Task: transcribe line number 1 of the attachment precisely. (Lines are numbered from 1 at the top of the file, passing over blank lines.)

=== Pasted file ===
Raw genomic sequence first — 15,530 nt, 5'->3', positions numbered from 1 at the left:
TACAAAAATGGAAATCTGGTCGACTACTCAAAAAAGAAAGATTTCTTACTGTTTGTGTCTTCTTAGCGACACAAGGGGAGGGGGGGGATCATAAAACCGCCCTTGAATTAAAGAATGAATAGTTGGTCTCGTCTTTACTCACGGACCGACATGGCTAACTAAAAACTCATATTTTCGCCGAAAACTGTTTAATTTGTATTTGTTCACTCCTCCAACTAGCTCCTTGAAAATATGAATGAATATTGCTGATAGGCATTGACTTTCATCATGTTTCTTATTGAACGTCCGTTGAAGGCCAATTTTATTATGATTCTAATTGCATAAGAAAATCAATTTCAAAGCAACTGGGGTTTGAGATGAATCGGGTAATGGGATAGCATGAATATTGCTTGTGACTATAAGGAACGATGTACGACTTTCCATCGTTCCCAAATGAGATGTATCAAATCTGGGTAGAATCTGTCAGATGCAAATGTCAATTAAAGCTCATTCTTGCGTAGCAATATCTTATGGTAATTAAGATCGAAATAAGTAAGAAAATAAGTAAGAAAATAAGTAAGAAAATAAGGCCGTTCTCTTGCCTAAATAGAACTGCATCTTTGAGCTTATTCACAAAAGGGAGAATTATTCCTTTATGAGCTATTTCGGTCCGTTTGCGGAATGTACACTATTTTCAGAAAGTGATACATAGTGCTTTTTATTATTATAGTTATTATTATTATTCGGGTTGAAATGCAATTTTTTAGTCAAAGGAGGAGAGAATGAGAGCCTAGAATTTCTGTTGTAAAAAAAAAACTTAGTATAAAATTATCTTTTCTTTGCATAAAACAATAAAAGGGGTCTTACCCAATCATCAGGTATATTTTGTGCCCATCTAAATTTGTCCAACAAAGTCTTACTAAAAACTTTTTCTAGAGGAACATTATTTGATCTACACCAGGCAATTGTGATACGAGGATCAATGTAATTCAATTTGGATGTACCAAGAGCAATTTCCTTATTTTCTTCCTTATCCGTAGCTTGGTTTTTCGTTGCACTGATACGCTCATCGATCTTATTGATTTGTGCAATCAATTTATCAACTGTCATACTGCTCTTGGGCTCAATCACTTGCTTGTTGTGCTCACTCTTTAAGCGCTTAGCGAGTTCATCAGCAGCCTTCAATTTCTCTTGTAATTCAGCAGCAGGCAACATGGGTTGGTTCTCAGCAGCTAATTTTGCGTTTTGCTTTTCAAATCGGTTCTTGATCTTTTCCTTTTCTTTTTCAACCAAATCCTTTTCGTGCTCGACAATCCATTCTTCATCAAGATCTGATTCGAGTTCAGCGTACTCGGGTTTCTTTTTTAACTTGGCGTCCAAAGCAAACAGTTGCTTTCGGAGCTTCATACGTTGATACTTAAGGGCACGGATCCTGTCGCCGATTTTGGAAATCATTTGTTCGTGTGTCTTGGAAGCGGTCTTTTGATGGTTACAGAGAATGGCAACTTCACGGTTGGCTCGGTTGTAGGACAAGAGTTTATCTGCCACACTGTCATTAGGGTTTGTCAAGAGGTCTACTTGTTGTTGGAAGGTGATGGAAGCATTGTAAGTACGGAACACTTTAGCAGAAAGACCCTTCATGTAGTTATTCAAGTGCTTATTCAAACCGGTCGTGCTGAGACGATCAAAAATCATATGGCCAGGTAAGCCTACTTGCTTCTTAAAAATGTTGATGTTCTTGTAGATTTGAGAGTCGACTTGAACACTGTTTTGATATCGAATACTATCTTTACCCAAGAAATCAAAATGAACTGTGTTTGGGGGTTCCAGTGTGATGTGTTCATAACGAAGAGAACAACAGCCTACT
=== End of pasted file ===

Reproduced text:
Raw genomic sequence first — 15,530 nt, 5'->3', positions numbered from 1 at the left: